In recent times, the lowering of oil prices has forced a review of offshore production techniques with a view to lower capital and operating costs using improved floating production techniques allied to sophisticated subsea wellheads and templates. This trend is further encouraged by the need to exploit smaller fields, made ever more marginal by lower oil prices.

A brief look at a map of the North Sea (Fig. 1) shows the position of existing pipelines. A new field will have to be big indeed to merit the provision of its own export line to shore. While many factors determine whether new fields can successfully tie-in to existing pipelines, such as the nature of the fluid (gas or oil), the make-up of the fluid, the amount and type of contaminants, gas, water or other chemicals, it may be safely assumed that for smaller fields there is only a potentially narrow corridor centred on each existing pipeline when tie-in could be applicable if, and only if, all other factors were compatible.(Fig. 1 is available in full paper)

It is clear then that many of the new fields which will be exploited in the future will require some form of shuttle tanker operation. Unless this off loading operation is efficient and cost-effective it will again limit the number of fields that can be developed. The use of systems which permit production only when there is a tanker available to load will render many fields marginal, whereas a different approach would make them attractive commercial propositions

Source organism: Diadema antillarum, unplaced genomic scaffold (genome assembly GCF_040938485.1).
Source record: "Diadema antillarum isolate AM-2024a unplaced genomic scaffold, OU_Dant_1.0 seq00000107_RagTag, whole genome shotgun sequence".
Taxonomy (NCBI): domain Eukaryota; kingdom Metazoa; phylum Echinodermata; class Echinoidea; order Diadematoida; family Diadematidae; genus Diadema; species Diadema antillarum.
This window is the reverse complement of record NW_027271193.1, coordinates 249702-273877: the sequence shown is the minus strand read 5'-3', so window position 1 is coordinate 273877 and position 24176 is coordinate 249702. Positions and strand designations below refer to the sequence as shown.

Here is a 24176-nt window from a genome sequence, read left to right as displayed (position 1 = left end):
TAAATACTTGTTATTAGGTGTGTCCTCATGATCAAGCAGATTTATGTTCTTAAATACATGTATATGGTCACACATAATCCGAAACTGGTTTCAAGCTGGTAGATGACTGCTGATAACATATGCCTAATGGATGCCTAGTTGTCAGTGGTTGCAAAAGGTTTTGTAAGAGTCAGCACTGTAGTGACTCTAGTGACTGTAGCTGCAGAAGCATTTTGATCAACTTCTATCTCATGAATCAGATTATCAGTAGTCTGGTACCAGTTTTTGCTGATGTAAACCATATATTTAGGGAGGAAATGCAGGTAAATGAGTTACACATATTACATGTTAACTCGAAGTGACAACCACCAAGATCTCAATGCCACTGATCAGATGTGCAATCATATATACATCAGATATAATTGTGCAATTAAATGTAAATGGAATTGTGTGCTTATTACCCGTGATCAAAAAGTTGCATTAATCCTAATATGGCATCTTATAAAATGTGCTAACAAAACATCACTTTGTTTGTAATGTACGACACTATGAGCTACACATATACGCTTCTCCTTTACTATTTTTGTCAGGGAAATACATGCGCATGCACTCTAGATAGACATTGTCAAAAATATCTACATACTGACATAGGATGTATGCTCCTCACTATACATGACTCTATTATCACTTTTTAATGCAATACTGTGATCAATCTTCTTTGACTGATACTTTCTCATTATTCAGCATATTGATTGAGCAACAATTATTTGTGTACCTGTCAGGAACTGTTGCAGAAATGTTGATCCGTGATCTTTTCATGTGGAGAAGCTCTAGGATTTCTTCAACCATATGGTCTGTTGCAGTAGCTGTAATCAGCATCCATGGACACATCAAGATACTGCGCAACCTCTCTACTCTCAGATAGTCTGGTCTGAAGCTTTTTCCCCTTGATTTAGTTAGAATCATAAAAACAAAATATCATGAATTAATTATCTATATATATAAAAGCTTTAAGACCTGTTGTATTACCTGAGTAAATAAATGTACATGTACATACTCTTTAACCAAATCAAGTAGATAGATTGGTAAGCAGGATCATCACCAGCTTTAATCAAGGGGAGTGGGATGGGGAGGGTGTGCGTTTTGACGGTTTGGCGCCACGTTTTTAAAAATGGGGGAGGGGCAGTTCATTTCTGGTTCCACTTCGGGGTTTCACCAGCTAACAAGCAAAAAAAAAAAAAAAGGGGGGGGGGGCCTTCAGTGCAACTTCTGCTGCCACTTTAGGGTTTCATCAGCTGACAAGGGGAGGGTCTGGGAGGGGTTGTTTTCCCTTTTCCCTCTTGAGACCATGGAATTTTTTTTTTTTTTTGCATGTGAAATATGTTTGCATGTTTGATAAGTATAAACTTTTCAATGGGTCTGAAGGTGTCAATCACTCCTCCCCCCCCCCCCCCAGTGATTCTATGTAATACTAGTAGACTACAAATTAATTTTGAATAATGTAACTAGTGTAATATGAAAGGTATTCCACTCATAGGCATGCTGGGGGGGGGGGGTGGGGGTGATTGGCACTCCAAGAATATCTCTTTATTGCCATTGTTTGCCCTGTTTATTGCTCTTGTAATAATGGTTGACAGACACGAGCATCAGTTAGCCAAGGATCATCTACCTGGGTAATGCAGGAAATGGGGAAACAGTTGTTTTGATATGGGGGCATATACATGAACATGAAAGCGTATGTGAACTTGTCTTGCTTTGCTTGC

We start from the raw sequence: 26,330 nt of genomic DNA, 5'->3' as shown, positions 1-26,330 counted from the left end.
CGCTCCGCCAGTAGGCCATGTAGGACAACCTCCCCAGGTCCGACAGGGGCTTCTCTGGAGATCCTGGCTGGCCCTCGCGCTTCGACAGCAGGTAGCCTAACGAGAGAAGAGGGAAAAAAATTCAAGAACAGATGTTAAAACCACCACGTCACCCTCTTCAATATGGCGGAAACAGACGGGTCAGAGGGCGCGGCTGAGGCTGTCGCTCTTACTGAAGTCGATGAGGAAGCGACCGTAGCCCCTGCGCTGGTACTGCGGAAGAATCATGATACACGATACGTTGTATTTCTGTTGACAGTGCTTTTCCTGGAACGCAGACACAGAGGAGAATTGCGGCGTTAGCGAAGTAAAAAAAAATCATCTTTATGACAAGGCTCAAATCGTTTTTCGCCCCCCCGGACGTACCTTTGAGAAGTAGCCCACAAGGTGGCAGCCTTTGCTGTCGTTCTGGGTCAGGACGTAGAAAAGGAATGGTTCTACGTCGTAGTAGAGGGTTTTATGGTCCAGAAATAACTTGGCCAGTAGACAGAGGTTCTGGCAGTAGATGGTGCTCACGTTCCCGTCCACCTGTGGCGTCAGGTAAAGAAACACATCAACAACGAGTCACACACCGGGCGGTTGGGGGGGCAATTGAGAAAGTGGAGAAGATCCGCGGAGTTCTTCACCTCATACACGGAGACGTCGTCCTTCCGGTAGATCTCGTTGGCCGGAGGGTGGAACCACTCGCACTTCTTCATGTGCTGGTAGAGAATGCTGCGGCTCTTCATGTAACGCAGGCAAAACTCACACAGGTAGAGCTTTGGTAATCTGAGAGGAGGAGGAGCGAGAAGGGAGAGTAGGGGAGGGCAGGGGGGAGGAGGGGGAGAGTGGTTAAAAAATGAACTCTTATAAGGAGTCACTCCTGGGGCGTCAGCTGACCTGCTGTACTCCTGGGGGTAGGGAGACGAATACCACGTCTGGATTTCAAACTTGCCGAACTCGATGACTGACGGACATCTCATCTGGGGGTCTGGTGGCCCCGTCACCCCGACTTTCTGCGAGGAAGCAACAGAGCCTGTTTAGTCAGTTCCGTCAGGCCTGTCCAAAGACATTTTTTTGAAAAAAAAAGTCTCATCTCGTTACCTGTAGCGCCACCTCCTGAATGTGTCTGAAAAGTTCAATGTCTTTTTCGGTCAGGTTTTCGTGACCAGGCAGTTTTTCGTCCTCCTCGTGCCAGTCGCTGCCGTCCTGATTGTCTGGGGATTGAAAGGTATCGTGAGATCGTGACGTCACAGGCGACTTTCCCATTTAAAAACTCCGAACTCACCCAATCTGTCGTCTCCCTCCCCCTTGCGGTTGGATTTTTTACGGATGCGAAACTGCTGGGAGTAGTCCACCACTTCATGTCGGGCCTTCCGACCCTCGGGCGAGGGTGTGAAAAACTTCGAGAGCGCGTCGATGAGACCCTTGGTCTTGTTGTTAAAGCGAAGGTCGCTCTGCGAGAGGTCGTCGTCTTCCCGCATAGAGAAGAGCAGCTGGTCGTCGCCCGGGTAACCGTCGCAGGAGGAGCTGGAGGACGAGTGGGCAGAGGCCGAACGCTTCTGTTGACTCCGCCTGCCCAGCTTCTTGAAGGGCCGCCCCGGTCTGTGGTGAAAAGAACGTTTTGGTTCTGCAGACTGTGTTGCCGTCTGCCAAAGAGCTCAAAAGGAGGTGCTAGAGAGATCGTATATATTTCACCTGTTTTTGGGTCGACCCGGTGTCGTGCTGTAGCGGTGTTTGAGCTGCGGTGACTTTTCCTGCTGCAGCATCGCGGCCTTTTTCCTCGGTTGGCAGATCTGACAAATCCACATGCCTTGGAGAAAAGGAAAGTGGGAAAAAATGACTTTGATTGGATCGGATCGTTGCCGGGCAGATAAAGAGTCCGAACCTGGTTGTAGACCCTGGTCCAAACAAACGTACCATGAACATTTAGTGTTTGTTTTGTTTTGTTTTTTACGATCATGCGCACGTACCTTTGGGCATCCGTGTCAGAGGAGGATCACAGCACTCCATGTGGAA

Clearly then, many new fields and some existing ones would benefit from the provision of buffer storage. Such storage will enable production to continue independently of weather, mechanical breakdown, accident or other circumstances which prevent the off-loading directly to a shuttle tanker. Storage may also be needed to reduce the number of tankers required to service an offshore field, hence reducing associated operating costs Independent producing wells may deliver as much as 420 barrels per hour or 10000 barrels per day of oil, but this is a small proportion of the rate at which a tanker can load (say around 40000 barrels per hour). Systems that rely on direct production into a shuttle tanker are therefore inherently inefficient in terms of tying up a major piece of capital equipment and crew. The use of storage obviates this, and the tanker becomes a true shuttle remaining on station only long enough to load.

Having made a decision that storage is a desirable goal for platforms that do not justify a pipeline the question arises as to how this can be achieved. There are several options.

  • storage built-in to fixed platform

  • storage built-in to floating production unit

  • floating storage

  • subsea storage

  • hybnd system

There are many successful examples of the first, for example Mobil's Beryl "A". But, in general, a platform of this type implies high capital cost and hence a large field and may not therefore be applicable to the type of development described here

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